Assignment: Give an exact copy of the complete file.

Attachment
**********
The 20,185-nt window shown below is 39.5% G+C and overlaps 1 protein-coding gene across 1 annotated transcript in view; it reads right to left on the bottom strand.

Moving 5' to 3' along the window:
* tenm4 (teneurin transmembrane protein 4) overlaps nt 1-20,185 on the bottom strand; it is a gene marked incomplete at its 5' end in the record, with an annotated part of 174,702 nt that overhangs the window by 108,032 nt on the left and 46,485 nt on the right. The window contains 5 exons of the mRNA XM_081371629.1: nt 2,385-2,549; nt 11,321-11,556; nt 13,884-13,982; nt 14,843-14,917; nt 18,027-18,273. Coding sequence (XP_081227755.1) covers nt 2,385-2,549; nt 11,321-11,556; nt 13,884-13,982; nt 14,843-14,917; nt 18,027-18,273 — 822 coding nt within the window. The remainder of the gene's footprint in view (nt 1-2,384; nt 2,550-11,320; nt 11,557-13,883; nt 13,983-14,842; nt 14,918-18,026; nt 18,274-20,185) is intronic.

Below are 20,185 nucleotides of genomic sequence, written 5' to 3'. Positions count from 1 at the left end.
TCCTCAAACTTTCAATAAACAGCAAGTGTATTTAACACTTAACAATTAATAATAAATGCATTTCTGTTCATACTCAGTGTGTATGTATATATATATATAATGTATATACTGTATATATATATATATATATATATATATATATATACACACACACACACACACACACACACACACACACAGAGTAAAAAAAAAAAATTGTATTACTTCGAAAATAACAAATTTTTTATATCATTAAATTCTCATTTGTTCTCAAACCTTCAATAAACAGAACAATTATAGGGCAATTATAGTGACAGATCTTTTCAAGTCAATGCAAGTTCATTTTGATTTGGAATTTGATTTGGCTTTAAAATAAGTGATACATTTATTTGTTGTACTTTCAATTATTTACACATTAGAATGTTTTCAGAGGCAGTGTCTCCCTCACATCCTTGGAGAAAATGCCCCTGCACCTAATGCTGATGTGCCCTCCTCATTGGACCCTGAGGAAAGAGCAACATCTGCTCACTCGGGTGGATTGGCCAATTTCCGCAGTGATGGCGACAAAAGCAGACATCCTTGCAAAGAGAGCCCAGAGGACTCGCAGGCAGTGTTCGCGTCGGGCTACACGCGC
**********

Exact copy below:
The 20,185-nt window shown below is 39.5% G+C and overlaps 1 protein-coding gene across 1 annotated transcript in view; it reads right to left on the bottom strand.

Moving 5' to 3' along the window:
* tenm4 (teneurin transmembrane protein 4) overlaps nt 1-20,185 on the bottom strand; it is a gene marked incomplete at its 5' end in the record, with an annotated part of 174,702 nt that overhangs the window by 108,032 nt on the left and 46,485 nt on the right. The window contains 5 exons of the mRNA XM_081371629.1: nt 2,385-2,549; nt 11,321-11,556; nt 13,884-13,982; nt 14,843-14,917; nt 18,027-18,273. Coding sequence (XP_081227755.1) covers nt 2,385-2,549; nt 11,321-11,556; nt 13,884-13,982; nt 14,843-14,917; nt 18,027-18,273 — 822 coding nt within the window. The remainder of the gene's footprint in view (nt 1-2,384; nt 2,550-11,320; nt 11,557-13,883; nt 13,983-14,842; nt 14,918-18,026; nt 18,274-20,185) is intronic.

Below are 20,185 nucleotides of genomic sequence, written 5' to 3'. Positions count from 1 at the left end.
TCCTCAAACTTTCAATAAACAGCAAGTGTATTTAACACTTAACAATTAATAATAAATGCATTTCTGTTCATACTCAGTGTGTATGTATATATATATATAATGTATATACTGTATATATATATATATATATATATATATATATATACACACACACACACACACACACACACACACACACAGAGTAAAAAAAAAAAATTGTATTACTTCGAAAATAACAAATTTTTTATATCATTAAATTCTCATTTGTTCTCAAACCTTCAATAAACAGAACAATTATAGGGCAATTATAGTGACAGATCTTTTCAAGTCAATGCAAGTTCATTTTGATTTGGAATTTGATTTGGCTTTAAAATAAGTGATACATTTATTTGTTGTACTTTCAATTATTTACACATTAGAATGTTTTCAGAGGCAGTGTCTCCCTCACATCCTTGGAGAAAATGCCCCTGCACCTAATGCTGATGTGCCCTCCTCATTGGACCCTGAGGAAAGAGCAACATCTGCTCACTCGGGTGGATTGGCCAATTTCCGCAGTGATGGCGACAAAAGCAGACATCCTTGCAAAGAGAGCCCAGAGGACTCGCAGGCAGTGTTCGCGTCGGGCTACACGCGC